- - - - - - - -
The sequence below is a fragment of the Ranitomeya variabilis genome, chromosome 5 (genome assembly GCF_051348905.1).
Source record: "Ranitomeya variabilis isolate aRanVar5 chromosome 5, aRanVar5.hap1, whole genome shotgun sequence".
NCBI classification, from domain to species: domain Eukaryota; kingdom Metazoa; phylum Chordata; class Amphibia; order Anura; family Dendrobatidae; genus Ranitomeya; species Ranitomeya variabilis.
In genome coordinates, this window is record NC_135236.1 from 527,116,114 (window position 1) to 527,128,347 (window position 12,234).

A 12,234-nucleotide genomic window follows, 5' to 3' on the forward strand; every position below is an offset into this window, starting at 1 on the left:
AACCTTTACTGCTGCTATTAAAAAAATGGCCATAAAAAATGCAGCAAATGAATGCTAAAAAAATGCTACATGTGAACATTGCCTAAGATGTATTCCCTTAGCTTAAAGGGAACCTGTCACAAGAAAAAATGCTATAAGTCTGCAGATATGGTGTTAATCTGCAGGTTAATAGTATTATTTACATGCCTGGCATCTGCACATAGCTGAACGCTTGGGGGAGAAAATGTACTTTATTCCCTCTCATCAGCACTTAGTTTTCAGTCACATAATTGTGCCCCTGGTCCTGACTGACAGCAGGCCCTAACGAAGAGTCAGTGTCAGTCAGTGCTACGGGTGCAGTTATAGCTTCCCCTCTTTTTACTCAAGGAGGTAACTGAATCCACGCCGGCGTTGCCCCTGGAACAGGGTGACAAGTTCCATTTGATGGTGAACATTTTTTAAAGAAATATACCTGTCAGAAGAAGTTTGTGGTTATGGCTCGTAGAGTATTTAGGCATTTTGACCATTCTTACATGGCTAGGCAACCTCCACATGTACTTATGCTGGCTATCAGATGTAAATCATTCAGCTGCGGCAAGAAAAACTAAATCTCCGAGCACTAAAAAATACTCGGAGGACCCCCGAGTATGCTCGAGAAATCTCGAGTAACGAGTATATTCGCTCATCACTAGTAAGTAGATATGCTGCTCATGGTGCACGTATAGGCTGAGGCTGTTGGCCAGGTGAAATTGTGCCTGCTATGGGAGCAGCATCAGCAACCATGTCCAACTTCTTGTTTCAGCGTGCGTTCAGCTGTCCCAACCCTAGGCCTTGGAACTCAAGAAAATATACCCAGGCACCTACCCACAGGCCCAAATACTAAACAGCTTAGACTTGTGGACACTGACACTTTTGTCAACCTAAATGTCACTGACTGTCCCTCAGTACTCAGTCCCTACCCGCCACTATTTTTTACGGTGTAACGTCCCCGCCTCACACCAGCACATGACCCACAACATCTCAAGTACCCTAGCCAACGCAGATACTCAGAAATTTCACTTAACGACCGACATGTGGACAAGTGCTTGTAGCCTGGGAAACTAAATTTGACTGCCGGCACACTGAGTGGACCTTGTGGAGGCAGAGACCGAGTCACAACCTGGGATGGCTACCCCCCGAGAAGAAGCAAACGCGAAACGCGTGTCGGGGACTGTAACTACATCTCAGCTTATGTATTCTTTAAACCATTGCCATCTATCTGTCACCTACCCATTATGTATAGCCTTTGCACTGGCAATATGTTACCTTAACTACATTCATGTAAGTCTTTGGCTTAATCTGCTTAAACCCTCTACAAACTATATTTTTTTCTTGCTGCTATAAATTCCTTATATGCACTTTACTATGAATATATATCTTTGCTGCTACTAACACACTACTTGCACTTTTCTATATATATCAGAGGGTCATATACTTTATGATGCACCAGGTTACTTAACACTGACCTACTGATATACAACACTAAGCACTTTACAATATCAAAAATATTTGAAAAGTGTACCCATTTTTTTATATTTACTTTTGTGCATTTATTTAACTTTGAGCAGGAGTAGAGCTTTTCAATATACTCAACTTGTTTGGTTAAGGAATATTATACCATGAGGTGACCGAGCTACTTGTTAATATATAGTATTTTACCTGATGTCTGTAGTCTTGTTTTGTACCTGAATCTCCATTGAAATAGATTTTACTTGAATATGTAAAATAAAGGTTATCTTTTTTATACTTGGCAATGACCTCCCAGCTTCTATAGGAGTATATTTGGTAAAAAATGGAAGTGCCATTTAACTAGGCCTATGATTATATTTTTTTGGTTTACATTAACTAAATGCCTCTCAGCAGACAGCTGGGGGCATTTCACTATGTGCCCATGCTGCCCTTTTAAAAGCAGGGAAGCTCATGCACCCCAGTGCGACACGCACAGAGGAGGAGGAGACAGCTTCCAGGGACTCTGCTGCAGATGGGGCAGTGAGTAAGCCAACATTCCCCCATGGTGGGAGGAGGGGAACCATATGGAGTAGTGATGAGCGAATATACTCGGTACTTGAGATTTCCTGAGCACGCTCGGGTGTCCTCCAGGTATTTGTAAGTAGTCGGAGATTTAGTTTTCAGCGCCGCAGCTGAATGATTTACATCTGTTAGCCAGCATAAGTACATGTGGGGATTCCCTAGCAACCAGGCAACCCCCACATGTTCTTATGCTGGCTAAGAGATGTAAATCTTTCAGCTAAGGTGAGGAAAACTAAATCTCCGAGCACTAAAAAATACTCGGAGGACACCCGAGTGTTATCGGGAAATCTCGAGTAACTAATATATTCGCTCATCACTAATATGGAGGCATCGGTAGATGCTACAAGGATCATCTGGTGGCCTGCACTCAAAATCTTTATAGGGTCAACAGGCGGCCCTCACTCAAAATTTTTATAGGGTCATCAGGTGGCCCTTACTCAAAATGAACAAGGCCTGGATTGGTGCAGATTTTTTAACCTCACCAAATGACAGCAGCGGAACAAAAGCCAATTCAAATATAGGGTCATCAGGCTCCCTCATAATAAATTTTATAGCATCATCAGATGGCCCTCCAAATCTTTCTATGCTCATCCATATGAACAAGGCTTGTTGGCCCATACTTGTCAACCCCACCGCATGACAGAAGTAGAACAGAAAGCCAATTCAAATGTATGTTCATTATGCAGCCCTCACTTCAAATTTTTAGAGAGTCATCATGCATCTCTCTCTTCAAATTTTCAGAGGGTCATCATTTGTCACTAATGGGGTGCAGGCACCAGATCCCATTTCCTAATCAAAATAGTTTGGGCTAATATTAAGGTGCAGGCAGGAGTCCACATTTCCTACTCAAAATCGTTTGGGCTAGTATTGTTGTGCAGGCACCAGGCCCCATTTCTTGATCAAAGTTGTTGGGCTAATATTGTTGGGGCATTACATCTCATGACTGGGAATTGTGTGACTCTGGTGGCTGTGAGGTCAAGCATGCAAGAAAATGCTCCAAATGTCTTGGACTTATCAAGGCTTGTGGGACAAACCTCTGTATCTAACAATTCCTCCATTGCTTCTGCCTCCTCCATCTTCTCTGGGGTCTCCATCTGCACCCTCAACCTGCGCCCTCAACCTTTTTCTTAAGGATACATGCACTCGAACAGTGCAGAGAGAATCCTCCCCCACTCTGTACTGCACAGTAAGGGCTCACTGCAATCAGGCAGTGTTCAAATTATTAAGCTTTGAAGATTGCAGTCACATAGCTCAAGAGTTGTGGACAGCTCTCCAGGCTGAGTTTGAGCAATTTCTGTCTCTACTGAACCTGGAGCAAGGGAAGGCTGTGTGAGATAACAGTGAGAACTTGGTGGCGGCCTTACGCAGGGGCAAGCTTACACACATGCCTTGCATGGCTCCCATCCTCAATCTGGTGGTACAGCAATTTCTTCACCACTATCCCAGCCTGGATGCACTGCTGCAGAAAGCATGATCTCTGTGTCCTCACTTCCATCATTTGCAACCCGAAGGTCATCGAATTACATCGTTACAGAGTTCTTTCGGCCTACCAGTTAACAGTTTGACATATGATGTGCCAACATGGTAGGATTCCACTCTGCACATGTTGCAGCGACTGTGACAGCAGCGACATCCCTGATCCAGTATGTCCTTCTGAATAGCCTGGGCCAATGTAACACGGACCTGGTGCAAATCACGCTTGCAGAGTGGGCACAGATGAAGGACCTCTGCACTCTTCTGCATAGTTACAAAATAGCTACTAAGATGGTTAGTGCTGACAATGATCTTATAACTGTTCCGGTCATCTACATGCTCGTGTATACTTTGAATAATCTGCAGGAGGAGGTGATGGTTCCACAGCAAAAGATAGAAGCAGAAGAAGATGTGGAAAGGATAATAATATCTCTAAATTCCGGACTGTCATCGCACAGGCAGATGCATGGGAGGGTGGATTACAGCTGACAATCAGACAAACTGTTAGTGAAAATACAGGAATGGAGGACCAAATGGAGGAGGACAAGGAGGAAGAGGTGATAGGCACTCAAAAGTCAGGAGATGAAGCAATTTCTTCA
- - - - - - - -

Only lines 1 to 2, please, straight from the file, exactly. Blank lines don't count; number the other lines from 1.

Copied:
The sequence below is a fragment of the Ranitomeya variabilis genome, chromosome 5 (genome assembly GCF_051348905.1).
Source record: "Ranitomeya variabilis isolate aRanVar5 chromosome 5, aRanVar5.hap1, whole genome shotgun sequence".